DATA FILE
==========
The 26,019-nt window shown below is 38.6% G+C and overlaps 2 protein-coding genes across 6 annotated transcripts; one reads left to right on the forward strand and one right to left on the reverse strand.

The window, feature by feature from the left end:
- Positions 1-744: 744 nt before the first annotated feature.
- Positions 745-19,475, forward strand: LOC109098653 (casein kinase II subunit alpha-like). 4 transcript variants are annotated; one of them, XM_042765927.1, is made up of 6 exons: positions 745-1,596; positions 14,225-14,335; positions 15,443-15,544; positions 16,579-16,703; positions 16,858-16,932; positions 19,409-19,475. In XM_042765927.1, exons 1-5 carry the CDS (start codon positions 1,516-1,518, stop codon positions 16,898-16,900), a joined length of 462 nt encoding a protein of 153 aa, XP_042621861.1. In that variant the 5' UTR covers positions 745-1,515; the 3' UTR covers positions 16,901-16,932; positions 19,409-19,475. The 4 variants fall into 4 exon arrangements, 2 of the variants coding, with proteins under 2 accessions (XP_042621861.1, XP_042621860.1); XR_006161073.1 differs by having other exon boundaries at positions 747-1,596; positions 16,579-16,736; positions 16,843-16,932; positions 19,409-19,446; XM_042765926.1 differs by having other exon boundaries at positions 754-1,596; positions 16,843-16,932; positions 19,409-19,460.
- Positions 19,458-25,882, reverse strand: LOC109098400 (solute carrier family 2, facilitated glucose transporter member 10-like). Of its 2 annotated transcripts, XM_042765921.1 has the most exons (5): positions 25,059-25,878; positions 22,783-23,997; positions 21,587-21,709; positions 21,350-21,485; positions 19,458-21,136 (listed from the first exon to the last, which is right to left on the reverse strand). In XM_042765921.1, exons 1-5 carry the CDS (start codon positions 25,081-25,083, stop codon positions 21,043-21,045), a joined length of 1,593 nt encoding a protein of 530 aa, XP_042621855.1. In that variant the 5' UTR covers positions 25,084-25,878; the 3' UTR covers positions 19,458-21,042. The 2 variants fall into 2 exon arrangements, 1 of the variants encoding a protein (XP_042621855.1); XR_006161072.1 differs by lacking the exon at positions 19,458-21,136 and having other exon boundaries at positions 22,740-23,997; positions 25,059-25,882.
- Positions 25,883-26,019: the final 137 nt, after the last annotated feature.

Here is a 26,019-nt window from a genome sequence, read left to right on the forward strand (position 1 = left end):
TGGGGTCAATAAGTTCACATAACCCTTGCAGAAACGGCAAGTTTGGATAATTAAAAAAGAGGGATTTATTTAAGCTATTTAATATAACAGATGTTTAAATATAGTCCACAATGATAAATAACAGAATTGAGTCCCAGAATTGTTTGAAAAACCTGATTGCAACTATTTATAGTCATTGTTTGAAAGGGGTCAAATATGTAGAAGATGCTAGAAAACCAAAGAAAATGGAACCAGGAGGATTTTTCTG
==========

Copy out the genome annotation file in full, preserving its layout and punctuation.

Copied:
The 26,019-nt window shown below is 38.6% G+C and overlaps 2 protein-coding genes across 6 annotated transcripts; one reads left to right on the forward strand and one right to left on the reverse strand.

The window, feature by feature from the left end:
- Positions 1-744: 744 nt before the first annotated feature.
- Positions 745-19,475, forward strand: LOC109098653 (casein kinase II subunit alpha-like). 4 transcript variants are annotated; one of them, XM_042765927.1, is made up of 6 exons: positions 745-1,596; positions 14,225-14,335; positions 15,443-15,544; positions 16,579-16,703; positions 16,858-16,932; positions 19,409-19,475. In XM_042765927.1, exons 1-5 carry the CDS (start codon positions 1,516-1,518, stop codon positions 16,898-16,900), a joined length of 462 nt encoding a protein of 153 aa, XP_042621861.1. In that variant the 5' UTR covers positions 745-1,515; the 3' UTR covers positions 16,901-16,932; positions 19,409-19,475. The 4 variants fall into 4 exon arrangements, 2 of the variants coding, with proteins under 2 accessions (XP_042621861.1, XP_042621860.1); XR_006161073.1 differs by having other exon boundaries at positions 747-1,596; positions 16,579-16,736; positions 16,843-16,932; positions 19,409-19,446; XM_042765926.1 differs by having other exon boundaries at positions 754-1,596; positions 16,843-16,932; positions 19,409-19,460.
- Positions 19,458-25,882, reverse strand: LOC109098400 (solute carrier family 2, facilitated glucose transporter member 10-like). Of its 2 annotated transcripts, XM_042765921.1 has the most exons (5): positions 25,059-25,878; positions 22,783-23,997; positions 21,587-21,709; positions 21,350-21,485; positions 19,458-21,136 (listed from the first exon to the last, which is right to left on the reverse strand). In XM_042765921.1, exons 1-5 carry the CDS (start codon positions 25,081-25,083, stop codon positions 21,043-21,045), a joined length of 1,593 nt encoding a protein of 530 aa, XP_042621855.1. In that variant the 5' UTR covers positions 25,084-25,878; the 3' UTR covers positions 19,458-21,042. The 2 variants fall into 2 exon arrangements, 1 of the variants encoding a protein (XP_042621855.1); XR_006161072.1 differs by lacking the exon at positions 19,458-21,136 and having other exon boundaries at positions 22,740-23,997; positions 25,059-25,882.
- Positions 25,883-26,019: the final 137 nt, after the last annotated feature.

Here is a 26,019-nt window from a genome sequence, read left to right on the forward strand (position 1 = left end):
TGGGGTCAATAAGTTCACATAACCCTTGCAGAAACGGCAAGTTTGGATAATTAAAAAAGAGGGATTTATTTAAGCTATTTAATATAACAGATGTTTAAATATAGTCCACAATGATAAATAACAGAATTGAGTCCCAGAATTGTTTGAAAAACCTGATTGCAACTATTTATAGTCATTGTTTGAAAGGGGTCAAATATGTAGAAGATGCTAGAAAACCAAAGAAAATGGAACCAGGAGGATTTTTCTG